Last month, Connecticut Governor Dannel Malloy signed into law Public Act No. 13-180, amending key provisions of the state’s campaign finance regime. Foremost, the act decrees new reporting requirements for persons or entities making independent expenditures that exceed $1,000 in the aggregate. Under the new law, independent expenditures made within 180 days of a targeted election will require reporting of all donors who gave $5,000 or more in “covered transfers” during the 12 months leading up to that election. Further, advertising funded by independent expenditures within 90 days of an election will need to include the identity of donors who made the five largest reportable covered transfers in the year preceding the targeted election. In some cases, even donors to donors will need to be disclosed in the advertising. These advertising-disclaimer rules enjoy a number of exceptions, though. For example, they do not apply if the maker of the independent expenditure accepts covered transfers from at least 100 different sources, so long as no single source accounts for 10% or more of the covered transfers made during the year leading up to the targeted election.
“Covered transfers”—the cornerstone of this new system—is a fresh term in Connecticut. “[A]ny donation, transfer or payment of funds by a person to another person” is a covered transfer if the recipient makes independent expenditures or itself gives funds to a person who makes independent expenditures. (As before, “person” includes both humans and entities.) The term has some exceptions, including, for example, payments made in the ordinary course of business and certain payments transferred between affiliated entities. In addition, a donor whose payment would otherwise qualify as a covered transfer can opt out if the recipient agrees not to use the funds for independent expenditures and deposits them in a segregated account. But the term “covered transfers” is deliberately broad. In Governor Malloy’s words, the new law “will vastly increase disclosure requirements for campaign expenditures.”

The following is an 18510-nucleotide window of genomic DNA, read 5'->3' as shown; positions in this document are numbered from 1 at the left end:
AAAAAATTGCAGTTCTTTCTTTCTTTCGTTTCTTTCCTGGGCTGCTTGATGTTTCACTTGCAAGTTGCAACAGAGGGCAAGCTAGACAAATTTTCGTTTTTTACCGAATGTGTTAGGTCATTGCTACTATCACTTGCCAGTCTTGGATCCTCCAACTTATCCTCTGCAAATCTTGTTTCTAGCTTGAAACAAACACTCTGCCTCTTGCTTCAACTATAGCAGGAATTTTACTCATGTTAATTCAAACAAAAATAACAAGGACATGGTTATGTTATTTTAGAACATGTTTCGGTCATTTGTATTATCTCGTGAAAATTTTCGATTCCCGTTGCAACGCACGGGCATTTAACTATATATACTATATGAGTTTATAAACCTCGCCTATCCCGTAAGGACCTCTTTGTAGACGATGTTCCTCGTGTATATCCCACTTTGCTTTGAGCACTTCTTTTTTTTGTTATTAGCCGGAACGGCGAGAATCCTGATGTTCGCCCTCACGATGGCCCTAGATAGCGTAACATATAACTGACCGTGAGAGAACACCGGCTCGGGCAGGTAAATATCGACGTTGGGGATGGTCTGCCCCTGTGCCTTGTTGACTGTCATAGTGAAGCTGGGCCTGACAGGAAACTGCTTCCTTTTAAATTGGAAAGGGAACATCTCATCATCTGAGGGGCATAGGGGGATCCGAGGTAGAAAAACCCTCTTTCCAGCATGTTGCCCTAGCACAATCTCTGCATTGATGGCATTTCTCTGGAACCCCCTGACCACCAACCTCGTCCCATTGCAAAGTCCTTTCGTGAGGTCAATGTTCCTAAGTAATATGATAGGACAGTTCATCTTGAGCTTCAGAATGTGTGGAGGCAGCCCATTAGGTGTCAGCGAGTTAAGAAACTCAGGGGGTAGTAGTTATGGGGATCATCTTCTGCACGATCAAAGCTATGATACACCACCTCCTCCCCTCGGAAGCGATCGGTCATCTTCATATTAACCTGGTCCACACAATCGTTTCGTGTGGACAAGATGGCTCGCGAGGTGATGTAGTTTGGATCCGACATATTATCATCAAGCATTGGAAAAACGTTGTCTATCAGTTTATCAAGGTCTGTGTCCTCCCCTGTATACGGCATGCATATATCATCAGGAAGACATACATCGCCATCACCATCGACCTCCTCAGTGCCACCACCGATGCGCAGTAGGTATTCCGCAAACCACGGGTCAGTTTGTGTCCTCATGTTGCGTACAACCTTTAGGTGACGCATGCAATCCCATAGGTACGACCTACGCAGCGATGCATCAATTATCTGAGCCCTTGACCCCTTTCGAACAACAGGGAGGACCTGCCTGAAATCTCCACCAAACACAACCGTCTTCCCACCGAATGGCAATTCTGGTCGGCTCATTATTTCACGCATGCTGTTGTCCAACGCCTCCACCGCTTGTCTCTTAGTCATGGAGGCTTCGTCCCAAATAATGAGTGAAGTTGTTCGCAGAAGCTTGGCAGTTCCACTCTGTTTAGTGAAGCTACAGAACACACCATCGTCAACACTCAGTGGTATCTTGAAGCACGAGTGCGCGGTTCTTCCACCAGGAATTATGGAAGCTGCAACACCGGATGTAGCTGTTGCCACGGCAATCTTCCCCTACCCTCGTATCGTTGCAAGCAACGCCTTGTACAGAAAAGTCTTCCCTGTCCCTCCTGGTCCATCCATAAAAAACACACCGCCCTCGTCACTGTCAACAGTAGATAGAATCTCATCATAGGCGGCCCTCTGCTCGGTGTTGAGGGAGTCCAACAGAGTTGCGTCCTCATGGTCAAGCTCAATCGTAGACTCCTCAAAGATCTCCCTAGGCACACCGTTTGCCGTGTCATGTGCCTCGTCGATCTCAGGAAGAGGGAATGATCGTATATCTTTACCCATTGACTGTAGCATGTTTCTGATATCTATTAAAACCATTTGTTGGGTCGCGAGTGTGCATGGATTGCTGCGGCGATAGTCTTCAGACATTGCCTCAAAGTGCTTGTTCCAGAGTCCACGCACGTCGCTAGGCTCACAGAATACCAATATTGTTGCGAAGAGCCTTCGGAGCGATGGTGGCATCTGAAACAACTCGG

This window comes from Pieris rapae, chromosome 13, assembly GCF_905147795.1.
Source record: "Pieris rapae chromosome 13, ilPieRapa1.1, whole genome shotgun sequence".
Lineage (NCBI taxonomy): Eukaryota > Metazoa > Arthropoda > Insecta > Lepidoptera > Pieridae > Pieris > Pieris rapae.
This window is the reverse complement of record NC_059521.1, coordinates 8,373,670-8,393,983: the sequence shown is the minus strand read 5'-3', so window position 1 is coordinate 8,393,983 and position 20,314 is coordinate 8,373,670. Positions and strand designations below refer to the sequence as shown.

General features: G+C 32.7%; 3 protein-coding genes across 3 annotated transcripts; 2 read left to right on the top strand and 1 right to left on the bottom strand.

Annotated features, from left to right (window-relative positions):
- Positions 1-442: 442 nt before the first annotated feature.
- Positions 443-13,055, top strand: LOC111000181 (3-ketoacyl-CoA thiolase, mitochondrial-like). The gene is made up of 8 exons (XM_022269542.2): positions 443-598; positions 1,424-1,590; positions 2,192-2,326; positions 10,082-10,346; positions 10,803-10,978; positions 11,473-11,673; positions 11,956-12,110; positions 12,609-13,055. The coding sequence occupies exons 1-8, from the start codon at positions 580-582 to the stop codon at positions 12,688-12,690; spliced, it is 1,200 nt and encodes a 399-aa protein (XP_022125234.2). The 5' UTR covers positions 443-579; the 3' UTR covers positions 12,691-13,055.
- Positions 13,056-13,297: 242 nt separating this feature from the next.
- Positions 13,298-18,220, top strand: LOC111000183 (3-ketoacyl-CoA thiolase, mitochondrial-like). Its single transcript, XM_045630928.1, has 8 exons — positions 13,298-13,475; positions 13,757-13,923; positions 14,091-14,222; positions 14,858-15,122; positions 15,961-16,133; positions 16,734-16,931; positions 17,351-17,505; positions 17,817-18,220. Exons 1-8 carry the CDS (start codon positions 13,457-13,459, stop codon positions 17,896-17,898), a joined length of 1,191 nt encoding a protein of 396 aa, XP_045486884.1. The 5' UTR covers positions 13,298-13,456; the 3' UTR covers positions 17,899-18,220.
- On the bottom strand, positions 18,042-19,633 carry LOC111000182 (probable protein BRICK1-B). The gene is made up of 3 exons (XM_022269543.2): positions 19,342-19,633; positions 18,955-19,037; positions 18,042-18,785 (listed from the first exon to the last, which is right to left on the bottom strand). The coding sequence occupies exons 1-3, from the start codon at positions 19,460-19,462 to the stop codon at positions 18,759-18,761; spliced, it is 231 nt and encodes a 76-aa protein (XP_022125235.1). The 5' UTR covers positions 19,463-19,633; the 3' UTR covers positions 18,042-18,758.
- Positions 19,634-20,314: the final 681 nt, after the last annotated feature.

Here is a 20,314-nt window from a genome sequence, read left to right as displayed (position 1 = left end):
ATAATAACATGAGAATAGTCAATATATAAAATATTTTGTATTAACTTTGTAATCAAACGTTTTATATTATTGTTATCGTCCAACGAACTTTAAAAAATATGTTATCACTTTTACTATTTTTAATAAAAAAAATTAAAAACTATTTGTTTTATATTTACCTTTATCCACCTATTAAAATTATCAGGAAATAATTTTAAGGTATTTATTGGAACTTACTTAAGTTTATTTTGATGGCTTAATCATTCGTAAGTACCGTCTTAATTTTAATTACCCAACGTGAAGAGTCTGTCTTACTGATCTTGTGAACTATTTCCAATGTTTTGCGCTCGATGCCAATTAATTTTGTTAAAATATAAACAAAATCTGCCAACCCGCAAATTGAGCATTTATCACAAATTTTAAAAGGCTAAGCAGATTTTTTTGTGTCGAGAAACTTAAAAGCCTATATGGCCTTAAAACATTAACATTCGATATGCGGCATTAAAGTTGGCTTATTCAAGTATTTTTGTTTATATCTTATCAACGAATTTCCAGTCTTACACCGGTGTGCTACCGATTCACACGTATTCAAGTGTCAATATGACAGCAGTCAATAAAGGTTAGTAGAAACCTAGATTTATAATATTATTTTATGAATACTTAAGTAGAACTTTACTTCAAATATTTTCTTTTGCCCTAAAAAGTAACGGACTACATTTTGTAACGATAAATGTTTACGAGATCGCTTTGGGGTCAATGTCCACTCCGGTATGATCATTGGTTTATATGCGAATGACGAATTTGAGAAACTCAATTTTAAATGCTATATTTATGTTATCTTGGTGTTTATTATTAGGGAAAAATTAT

At the same time, Connecticut has eased restrictions on contributions. Subject to an exception for contractors, their principals and lobbyists, purchasing up to $250 in advertising space for a party- or political-committee fundraiser no longer counts as a contribution. And individuals can now contribute $10,000 to state party committees—up from $5,000—and can make per-election contributions to state candidates and exploratory committees aggregating $30,000, up from $15,000. (Limits on an individual’s contributions to each candidate are unchanged.)
Lastly, in one of the more hotly contested amendments, the act removes limits on state party committees funding “organization expenditures” during legislative general elections. While organization expenditures are not campaign contributions, they include communications promoting the success or defeat of candidates. This, combined with the raised contribution limits from individuals to state party committees, has prompted biting criticism from the act’s detractors.